book coverFor the November 1 meeting the first book we will be discussing is Ibram X. Kendi’s How to be an Antiracist.  By the historian and author of Stamped from the Beginning: The Definitive History of Racist Ideas in America, Kendi’s new book offers specific suggestions and strategies for how to start to fix this scourge of American daily life.

The second book is Jen Deaderick’s She the People: A Graphic History of Uprisings, Breakdowns, Setbacks, Revolts, and Enduring Hope on the Unfinished Road to Women’s Equality. This is an illustrated, accurate, and sometimes tongue-in-cheeky overview of U.S. women’s history since 1776.  As the publisher notes, the book “highlight[s] changes in the legal status of women alongside the significant cultural and social influences of the time, so women’s history is revealed as an integral part of U.S. history, and not a tangential sideline.”

Both books are available through the CLAMS regional library network (there are only a few copies of She the People, however). They can be bought through online retailers or local bookstores.

We will continue to meet in the program room at the West Tisbury Public Library at 5:15 on the first Friday of every month. If you get to the library after they close at 5 p.m., come around to the porch in back on the right side and knock on the program room door. Refreshments will be served, and you are welcome to bring something to share.

Future meetings will continue to explore feminist topics through a variety of suggested readings so that you can choose which books interest you.  Feel free to leave your suggestions here in the comments section or use the handy comment form.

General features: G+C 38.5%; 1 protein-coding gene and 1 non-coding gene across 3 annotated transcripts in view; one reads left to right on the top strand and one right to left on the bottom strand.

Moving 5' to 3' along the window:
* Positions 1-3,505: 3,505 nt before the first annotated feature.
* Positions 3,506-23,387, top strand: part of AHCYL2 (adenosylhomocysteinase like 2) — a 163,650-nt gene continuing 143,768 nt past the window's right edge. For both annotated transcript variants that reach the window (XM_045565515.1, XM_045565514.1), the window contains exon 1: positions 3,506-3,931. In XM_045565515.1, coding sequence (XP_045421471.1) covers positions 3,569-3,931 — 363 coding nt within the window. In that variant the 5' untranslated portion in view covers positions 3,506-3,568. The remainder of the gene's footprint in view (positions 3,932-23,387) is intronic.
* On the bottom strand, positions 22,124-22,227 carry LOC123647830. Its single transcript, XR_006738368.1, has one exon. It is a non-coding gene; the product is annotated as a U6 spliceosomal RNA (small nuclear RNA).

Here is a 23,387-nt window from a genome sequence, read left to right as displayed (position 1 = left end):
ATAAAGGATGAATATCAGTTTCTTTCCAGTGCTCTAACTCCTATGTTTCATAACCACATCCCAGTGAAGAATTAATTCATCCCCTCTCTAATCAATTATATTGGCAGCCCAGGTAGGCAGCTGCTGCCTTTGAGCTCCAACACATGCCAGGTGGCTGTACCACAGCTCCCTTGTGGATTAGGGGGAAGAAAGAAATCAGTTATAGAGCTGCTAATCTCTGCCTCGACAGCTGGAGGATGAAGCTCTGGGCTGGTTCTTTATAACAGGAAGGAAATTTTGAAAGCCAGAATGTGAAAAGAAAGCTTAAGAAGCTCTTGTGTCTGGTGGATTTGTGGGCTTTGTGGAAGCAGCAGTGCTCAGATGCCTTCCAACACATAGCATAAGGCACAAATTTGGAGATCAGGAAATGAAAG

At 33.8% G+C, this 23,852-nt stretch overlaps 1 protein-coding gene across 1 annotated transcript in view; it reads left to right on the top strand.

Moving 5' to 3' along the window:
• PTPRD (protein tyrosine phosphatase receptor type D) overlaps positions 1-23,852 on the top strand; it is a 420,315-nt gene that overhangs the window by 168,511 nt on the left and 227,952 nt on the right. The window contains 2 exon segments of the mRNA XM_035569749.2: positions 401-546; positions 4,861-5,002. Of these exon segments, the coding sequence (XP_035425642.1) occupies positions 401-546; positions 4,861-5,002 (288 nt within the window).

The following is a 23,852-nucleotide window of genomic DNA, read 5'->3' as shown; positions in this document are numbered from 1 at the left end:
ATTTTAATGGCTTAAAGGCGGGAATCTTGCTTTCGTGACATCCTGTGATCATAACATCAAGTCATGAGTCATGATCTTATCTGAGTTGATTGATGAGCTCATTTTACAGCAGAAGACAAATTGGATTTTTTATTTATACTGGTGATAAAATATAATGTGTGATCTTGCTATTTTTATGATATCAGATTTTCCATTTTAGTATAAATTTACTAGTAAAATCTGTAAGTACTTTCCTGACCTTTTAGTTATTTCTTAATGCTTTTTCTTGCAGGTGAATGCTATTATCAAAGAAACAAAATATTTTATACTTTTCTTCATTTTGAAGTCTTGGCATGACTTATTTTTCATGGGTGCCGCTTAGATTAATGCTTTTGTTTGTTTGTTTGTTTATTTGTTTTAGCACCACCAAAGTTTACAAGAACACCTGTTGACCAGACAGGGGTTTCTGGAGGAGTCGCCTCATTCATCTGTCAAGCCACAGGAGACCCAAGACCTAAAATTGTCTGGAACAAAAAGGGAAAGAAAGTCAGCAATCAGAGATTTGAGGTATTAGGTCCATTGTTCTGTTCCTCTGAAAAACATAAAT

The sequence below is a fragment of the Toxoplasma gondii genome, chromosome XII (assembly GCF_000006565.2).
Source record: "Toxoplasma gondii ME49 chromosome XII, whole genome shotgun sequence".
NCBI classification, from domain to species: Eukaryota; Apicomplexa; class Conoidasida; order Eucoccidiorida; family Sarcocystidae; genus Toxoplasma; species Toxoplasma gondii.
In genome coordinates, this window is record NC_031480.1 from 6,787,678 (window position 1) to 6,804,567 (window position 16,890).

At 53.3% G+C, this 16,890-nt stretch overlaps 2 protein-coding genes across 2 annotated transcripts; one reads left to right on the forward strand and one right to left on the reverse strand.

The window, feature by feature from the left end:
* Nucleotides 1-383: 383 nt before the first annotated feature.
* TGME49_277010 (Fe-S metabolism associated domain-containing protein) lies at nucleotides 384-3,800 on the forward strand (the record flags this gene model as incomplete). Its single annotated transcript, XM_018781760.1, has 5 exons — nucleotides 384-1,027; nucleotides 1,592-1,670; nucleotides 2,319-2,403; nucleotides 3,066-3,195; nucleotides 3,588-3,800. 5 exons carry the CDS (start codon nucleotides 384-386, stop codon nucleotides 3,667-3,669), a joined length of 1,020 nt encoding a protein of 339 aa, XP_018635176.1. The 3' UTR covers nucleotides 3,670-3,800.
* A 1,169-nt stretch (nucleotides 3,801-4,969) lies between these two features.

Hope to see you on November 1!

Ellen Miller, book group moderator

The Feminist Book Group Is Back!

From Feminist Book Group coordinator Ellen Miller:

September has flown by! Our October meeting will be on Friday, October 4, 2019, at the West Tisbury Free Public Library in the main floor program room starting at 5:15 p.m. If you get to the library after they close at 5 p.m., come around the building on the right and come in the door from the porch. Snacks will be provided, and you are welcome to bring something to share.

Please bring your suggestions for nonfiction books we can read together. Several of us want to explore racism in further depth. In addition to the books we have read and/or recommended so far, two works to consider are Stamped from the Beginning: The Definitive History of Racist Ideas in America and How to Be an AntiRacist, both by Ibram X. Kendi.

Book Group Meets on May 3

By Ellen Mller
Moderator, Feminist Book Group

At the next meeting of the Feminist Book Group, we will continue our exploration of racism in the U.S. The meeting is on Friday, May 3, at 5:15 p.m. in the West Tisbury Public Library, and all are welcome. (We meet on the first Friday of every month.)

For more about the group, see this introductory post. The books we had originally suggested on this subject are

  • So You Want to Talk About Race, by Ijeoma Oluo
  • Waking Up White: And Finding Myself in the Story of Race, by Debby Irving
  • White Fragility: Why It’s So Hard for White People to Talk About Racism, by Robin DiAngelo

In addition some of us are reading

  • White Rage: The Unspoken Truth of Our Racial Divide, by Carol Anderson
  • Stamped from the Beginning: The Definitive History of Racist Ideas in America, by Ibram X. Kendi
  • Why Are All the Black Kids Sitting Together in the Cafeteria? by Beverly Daniel Tatum
  • Women, Race and Class, by Angela Y. Davis.
  • I’m Still Here: Black Dignity in a World Made for Whiteness, by Austin Channing Brown
  • This Will Be My Undoing, by Morgan Jerkins

Please read whatever appeals to you according to your life experience and interests. We had a wonderful discussion last month with a surprising amount of laughter considering the serious nature of the topic. Thank you to all of the 17 people who showed up and participated!